‘Elephant’ in the room for Australia’s VET sector

Whilst Australia’s VET sector has been plagued with poor behaviour and outcomes for students over VET FEE-HELP there was an elephant in the room at the recent COAG Industry and Skills Council meeting.

With discussion on the recent budget announcement about the Skilling Australians Fund aiming to prioritise apprenticeships and traineeships in high demand there are two key questions to ask:

  1. what evidence do we have of demand? and;
  2. the fund, “…will be financed by the Government’s reforms that require employers who nominate foreign workers under the new Temporary Skill Shortage visa and certain permanent visas to pay a Skilling Australians Fund contribution from March 2018.”

That seems like a very precarious link!Apprenticeship

Council highlighted that, “Importantly project proposals will need to demonstrate engagement with, and support from, employers and industry.”

Which relates to the ‘elephant’ …

The Commonwealth Government, together with State and Territory Governments, recognise the importance of managing economic shifts and coming to grips with big changes such as globalisation, internationalization and automation on the workforce.

Enrolments in VET are dropping, and in some areas like non-trade based Australian Apprenticeships, it is dramatic.  So where are all the students and what could be the root cause of this accelerating trend?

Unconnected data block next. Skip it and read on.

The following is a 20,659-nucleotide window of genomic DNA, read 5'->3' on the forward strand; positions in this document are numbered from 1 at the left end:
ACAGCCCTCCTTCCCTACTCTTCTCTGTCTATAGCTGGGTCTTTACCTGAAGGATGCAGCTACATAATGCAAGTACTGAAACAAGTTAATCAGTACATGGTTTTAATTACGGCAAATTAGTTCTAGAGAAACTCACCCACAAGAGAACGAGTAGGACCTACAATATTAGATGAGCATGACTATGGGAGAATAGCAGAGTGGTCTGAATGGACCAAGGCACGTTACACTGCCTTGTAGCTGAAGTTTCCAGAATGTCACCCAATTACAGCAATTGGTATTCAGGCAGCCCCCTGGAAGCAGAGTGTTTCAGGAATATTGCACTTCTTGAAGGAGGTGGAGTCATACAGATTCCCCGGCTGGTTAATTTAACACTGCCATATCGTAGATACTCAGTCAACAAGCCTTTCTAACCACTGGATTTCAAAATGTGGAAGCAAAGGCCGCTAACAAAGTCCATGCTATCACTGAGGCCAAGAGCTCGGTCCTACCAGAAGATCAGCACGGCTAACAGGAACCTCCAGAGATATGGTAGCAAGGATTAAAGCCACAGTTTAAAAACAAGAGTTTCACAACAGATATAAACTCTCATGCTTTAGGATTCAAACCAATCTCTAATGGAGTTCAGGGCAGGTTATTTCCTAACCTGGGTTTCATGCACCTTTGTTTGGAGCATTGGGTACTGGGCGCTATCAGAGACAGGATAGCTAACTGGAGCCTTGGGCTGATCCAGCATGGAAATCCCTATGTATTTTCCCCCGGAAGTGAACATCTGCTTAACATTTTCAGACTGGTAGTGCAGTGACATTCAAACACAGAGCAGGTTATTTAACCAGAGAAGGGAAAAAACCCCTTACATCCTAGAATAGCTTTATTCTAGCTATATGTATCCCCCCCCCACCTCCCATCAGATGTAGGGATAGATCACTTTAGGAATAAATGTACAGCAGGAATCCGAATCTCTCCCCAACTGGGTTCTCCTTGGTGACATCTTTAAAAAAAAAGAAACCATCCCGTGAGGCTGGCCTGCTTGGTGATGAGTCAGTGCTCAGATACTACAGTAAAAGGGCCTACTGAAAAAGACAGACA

Some might suggest that this is because of changes in funding and eligibility criteria, consumer confidence and media coverage, VET policy and reform, employer expectations and jobs – together these things definitely have an impact.  But you have to ask yourself, is demand dropping because students and employers don’t see the ‘product’, that is a course or qualification and Training Packages, as fit for purpose?  And this is not to say that all Training Packages are outdated, however when profiling current jobs there is often a mismatch in the competencies required and those available in the system.

Australia’s Training Package system is an asset, many countries aspire to have something similar but the 21st Century capabilities needed into the future are not yet in national qualifications.  The system we have drastically needs updating and in many areas recasting.  An innovation rich economy can’t be based on skills and qualifications trying to play catch up.

When searching www.training.gov.au the current system draws blanks on critical skills in areas such as entrepreneurship, Artificial Intelligence, robots, smart cities, Augmented Reality (AR), big data, blockchain, gig/share economy, machine learning, podcasting, social messaging, and Virtual Reality (VR).

All governments have policies and programs to support small business but the qualifications for micro business and small business are written with a 20th Century approach.  There are good coaches, mentors, trainers and providers that facilitate interesting programs but this is operating over and above the old fashioned, dry qualifications.  A total rewrite with an entrepreneurial mindset and a contemporary view of starting up and scaling up a business is needed.

But rather than another Training Package review, it is action that is needed – a jump ahead to skills for future jobs 3-5 years out, alongside considering international frameworks such as Experience API (xAPI), for transferability, streamlining and simplicity.